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Jonathan Lee Senior Energy Market Intelligence Manager at ENGIE Impact
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Market Commentary | Week Ending 4/3

Natural gas mixed as a traders gauge supply and demand fundamentals.

Monday 3/30

The new prompt May-2020 NYMEX natural gas contract gained 1.9 cents to close at $1.690 per MMBtu with support from stronger coal-to-gas switching, which was estimated to be around 1.2 Bcf per day above the 5-year average. Crude oil carved out fresh lows after financial institutions forecast global oil demand to plummet by 12 million barrels a day during the second quarter. The May-2020 WTI contract closed $1.42 lower at $20.09 per barrel. Equity markets bounced higher even after some government officials indicated second quarter GDP could contract by as much as 25%.

Tuesday 3/31

Natural gas fell 5.0 cents lower to $1.640 as the weather forecast called for above-normal temperatures to cover much of the nation into mid-April. Crude rebounded 39 cents to $20.48 after an official gauge of China’s manufacturing sector showed a solid uptick in activity. Meanwhile, stocks lost ground on the last day of the quarter as coronavirus worries outweighed the better-than expected Chinese data.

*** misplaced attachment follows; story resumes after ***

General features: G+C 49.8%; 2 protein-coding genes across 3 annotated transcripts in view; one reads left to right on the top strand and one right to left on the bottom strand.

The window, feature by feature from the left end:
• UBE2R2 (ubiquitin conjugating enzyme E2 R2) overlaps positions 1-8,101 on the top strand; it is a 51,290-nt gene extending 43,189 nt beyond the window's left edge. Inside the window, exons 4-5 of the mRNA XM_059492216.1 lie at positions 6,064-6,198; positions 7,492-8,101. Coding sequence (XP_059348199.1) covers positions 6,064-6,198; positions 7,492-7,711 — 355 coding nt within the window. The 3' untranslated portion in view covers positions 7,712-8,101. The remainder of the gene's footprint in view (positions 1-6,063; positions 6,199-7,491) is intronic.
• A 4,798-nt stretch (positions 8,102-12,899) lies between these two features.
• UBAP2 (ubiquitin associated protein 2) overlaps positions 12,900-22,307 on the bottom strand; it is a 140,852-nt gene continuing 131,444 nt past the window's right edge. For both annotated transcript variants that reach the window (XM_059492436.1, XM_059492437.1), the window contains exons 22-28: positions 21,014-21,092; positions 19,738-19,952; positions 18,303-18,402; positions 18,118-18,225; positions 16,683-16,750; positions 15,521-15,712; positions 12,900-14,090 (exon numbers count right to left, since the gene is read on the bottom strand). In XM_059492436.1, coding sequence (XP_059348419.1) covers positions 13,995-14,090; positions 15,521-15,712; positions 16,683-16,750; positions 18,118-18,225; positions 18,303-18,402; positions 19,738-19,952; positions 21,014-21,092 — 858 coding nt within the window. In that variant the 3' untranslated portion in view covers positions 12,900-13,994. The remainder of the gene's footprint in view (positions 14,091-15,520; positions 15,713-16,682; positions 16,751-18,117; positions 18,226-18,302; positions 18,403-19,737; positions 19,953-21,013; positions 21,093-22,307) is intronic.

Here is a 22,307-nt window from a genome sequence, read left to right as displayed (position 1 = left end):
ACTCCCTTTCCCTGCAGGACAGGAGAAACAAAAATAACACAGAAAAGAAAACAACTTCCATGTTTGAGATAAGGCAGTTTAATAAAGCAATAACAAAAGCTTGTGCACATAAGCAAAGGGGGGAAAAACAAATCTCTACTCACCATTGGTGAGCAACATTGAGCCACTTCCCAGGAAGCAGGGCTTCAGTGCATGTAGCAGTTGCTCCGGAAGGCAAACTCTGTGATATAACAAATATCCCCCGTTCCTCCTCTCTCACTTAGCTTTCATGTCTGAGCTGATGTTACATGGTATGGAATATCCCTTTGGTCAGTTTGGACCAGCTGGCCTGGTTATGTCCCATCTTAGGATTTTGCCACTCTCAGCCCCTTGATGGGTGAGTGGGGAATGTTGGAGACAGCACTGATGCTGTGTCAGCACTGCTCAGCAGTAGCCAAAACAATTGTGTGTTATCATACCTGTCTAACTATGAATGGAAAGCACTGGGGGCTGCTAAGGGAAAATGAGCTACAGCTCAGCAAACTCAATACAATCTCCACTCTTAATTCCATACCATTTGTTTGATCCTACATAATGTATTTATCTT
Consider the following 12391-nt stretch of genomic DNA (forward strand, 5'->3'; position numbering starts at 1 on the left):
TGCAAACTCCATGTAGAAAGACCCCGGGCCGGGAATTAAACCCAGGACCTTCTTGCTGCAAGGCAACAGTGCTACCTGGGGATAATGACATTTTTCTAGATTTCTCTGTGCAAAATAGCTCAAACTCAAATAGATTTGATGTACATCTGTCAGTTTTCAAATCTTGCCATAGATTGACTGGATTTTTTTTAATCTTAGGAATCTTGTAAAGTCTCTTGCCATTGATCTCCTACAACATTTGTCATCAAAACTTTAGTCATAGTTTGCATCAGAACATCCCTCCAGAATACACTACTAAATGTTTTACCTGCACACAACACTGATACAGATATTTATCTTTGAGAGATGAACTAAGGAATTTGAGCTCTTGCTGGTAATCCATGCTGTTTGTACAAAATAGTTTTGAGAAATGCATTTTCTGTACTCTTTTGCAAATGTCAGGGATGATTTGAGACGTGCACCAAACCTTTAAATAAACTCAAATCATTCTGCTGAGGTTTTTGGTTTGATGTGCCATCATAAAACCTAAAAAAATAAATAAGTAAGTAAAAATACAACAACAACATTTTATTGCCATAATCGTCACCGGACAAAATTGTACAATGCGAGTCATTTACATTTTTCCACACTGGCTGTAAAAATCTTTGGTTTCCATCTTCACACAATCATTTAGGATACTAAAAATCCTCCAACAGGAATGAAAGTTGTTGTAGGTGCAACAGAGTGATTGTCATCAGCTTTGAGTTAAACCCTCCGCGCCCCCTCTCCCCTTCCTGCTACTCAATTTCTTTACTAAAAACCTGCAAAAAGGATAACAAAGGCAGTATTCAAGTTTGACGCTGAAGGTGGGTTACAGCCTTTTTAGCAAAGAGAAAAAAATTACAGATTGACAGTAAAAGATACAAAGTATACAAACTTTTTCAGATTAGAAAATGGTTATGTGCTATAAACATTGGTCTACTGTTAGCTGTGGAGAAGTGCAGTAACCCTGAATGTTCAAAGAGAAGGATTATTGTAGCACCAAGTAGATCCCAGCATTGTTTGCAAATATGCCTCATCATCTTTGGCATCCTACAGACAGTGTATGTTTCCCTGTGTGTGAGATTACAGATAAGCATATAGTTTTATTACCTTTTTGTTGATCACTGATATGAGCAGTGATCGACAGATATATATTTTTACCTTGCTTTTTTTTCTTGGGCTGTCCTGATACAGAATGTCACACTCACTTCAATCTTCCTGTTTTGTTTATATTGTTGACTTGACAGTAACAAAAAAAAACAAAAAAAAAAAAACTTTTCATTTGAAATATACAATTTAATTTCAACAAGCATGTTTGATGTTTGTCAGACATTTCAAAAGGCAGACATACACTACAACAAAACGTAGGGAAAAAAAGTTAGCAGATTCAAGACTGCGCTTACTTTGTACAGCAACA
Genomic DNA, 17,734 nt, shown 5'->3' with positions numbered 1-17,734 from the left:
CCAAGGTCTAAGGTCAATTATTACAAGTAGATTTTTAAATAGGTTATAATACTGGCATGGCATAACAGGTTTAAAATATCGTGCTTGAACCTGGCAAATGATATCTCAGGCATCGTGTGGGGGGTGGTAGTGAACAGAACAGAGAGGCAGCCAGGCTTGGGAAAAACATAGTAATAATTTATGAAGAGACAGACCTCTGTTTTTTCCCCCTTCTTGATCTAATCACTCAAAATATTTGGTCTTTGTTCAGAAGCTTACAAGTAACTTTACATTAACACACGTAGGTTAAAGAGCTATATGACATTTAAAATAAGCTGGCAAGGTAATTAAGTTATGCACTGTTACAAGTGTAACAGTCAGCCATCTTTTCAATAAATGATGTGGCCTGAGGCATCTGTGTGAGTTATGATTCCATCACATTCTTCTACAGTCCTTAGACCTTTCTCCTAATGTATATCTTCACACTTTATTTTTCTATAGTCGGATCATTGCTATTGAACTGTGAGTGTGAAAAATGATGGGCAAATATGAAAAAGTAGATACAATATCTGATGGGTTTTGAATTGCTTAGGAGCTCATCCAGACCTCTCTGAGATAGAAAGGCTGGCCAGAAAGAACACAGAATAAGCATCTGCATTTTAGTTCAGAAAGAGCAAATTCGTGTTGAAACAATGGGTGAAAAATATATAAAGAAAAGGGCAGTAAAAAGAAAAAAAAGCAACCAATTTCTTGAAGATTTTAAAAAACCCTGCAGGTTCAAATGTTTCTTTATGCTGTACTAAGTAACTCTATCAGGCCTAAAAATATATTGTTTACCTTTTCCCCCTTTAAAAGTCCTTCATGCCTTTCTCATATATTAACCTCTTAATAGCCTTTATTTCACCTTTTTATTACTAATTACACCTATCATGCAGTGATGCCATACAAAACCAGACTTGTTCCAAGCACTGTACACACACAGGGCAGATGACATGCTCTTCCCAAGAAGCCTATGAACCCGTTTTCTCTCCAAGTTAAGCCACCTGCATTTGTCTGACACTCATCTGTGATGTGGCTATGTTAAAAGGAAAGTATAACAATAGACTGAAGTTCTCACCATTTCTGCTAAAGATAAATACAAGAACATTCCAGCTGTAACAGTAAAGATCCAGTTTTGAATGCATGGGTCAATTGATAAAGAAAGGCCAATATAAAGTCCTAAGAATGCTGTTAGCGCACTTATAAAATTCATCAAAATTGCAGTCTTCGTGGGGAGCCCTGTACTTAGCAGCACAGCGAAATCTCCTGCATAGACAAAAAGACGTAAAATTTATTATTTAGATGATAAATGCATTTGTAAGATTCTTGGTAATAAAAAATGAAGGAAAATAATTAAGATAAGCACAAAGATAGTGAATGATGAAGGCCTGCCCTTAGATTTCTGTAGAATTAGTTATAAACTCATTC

Wednesday 4/1

Natural gas lost another 5.3 cents to settle at $1.587 ahead of the next day’s storage report, which was expected to show another draw in the mid-20s. Oil prices edged 17 cents lower to $20.31 after the EIA reported a massive 13.8-Million-barrel increase in domestic oil inventories. Stocks retreated as investors remained on edge after the White House released new projections of the death toll from the coronavirus pandemic.

Thursday 4/2

Natural gas closed 3.5 cents lower at $1.552 after the EIA reported a 19 Bcf withdrawal from storage, which was slightly lower than expectations and kept the surplus to the 5-year average steady at 292 Bcf. Crude soared $5.01 to $25.32 after President Trump said Saudi Arabia and Russia may be nearing a truce to the oil price war and could slash output by millions of barrels a day. Equity markets climbed higher with support from higher energy shares even as jobless claims doubled from the prior week.

Friday 4/3

The cost of gas rebounded 6.9 cents to end the week at $1.621 on a round of short covering even as demand from the commercial and industrial sector continued to dwindle. Crude traders added another $3.02 to wrap up the session at $28.34 after Russia and Saudi Arabia pressed the U.S. to join in coordinated output cuts to help stabilize prices. Equities traded in the red after the Labor Department reported deeperthan- expected job losses due to the economic fallout from the coronavirus.

Looking Ahead

Commodity markets will remain depressed while slower economic activity continues to reduce demand.

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We’re partnering with E+E Leader to host a State of the Energy Market webinar. I look forward to speaking with two of my colleagues, Zach Davis and Brian Dooley, on April 8. Register today!

Thank you,

Jonathan Lee

Related Content: COVID-19 Resource Center